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Endothelial function as a functional expression of cardiovascular risk factors

Martin K Reriani, Lilach O Lerman, Amir Lerman

Biomark Med 2010 Jun;4(3):351-60.


Traditional cardiovascular risk (CV) factors based on the Framingham study have been used to estimate the risk of CV events and determine target cholesterol levels for primary prevention. Recently published systematic reviews have, however, demonstrated that the Framingham risk score is limited in certain cohorts and requires adjustment. Indeed, traditional CV risk factors fail to predict the development of coronary heart disease in 25-50% of cases. This underscores the complex interplay between traditional CV risk factors, genetic predisposition and other atheroprotective factors present in individuals of different populations in predicting CV events. Endothelial dysfunction, a functional expression of the inherent atherosclerotic risk representing an integrated index of both the overall CV risk-factor burden and the sum of all vasculoprotective factors in an individual, may serve as the missing link between CV risk factors and atherosclerotic disease. Endothelial function measurements may aid in future prediction of CV events and help identify high-risk patients for targeted therapy as well as provide a primary therapeutic end point for clinical follow-up of these patients. Recently introduced reactive hyperemia peripheral arterial tonometry is emerging as a promising tool in endothelial function measurement and CV risk stratification.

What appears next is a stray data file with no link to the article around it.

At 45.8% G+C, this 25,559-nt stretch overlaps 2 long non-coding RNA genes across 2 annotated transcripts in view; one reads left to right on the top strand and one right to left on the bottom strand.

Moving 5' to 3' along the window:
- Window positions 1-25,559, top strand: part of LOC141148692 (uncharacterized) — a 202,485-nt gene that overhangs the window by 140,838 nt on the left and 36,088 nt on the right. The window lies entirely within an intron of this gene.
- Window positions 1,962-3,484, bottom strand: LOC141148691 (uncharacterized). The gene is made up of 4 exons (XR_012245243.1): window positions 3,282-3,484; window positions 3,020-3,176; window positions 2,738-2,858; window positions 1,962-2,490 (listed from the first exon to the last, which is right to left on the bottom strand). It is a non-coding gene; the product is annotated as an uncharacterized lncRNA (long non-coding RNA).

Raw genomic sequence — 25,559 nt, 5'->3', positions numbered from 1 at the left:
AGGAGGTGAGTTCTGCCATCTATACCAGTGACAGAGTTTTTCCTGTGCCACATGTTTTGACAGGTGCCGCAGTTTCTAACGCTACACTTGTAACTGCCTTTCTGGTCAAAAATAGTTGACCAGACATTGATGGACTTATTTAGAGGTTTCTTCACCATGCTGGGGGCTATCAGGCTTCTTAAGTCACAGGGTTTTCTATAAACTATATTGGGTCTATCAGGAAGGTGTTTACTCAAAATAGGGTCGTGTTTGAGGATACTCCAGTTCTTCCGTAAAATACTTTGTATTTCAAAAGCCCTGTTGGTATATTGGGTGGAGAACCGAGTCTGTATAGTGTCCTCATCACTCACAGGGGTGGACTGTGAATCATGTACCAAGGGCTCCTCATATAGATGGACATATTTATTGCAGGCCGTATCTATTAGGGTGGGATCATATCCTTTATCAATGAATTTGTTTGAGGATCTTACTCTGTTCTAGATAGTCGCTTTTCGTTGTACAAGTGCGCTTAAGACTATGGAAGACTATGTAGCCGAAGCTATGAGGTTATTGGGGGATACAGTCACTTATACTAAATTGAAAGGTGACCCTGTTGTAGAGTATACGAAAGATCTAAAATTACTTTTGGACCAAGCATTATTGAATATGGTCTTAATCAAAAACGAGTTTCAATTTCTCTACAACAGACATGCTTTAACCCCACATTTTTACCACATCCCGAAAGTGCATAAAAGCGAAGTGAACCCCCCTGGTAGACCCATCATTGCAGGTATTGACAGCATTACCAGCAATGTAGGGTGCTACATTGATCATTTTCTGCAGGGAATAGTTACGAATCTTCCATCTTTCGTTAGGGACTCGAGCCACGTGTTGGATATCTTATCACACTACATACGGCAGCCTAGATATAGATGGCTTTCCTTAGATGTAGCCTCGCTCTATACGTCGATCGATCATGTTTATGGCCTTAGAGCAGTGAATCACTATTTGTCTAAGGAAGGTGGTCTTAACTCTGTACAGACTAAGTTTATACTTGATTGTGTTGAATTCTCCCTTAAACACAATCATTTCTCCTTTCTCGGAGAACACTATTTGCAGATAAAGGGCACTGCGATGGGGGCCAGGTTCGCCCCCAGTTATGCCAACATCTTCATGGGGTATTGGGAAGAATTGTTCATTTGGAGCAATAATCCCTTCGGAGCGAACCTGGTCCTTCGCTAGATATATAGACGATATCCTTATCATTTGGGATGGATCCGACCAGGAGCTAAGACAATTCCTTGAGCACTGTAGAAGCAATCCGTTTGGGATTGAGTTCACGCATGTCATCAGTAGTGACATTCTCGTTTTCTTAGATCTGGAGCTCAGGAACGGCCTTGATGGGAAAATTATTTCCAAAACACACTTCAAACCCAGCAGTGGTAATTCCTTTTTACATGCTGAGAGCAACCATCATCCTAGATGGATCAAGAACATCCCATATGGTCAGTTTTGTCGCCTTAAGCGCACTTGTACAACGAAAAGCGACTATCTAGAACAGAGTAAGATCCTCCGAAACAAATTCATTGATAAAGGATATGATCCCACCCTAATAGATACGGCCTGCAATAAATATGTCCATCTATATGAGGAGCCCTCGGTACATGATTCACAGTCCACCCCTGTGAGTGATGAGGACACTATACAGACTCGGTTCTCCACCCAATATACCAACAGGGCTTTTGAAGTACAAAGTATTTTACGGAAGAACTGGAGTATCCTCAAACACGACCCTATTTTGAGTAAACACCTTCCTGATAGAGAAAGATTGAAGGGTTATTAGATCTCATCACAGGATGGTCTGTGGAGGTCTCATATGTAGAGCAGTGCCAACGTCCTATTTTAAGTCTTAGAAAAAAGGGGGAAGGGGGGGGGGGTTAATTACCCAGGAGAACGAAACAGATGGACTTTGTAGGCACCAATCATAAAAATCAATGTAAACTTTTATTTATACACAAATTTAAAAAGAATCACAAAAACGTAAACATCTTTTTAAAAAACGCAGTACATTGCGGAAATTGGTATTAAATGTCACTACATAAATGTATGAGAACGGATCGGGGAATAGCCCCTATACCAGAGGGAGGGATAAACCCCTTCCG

Keywords: atherosclerosis, endothelial dysfunction, endothelium, surrogate marker, therapeutic end point, vascular health

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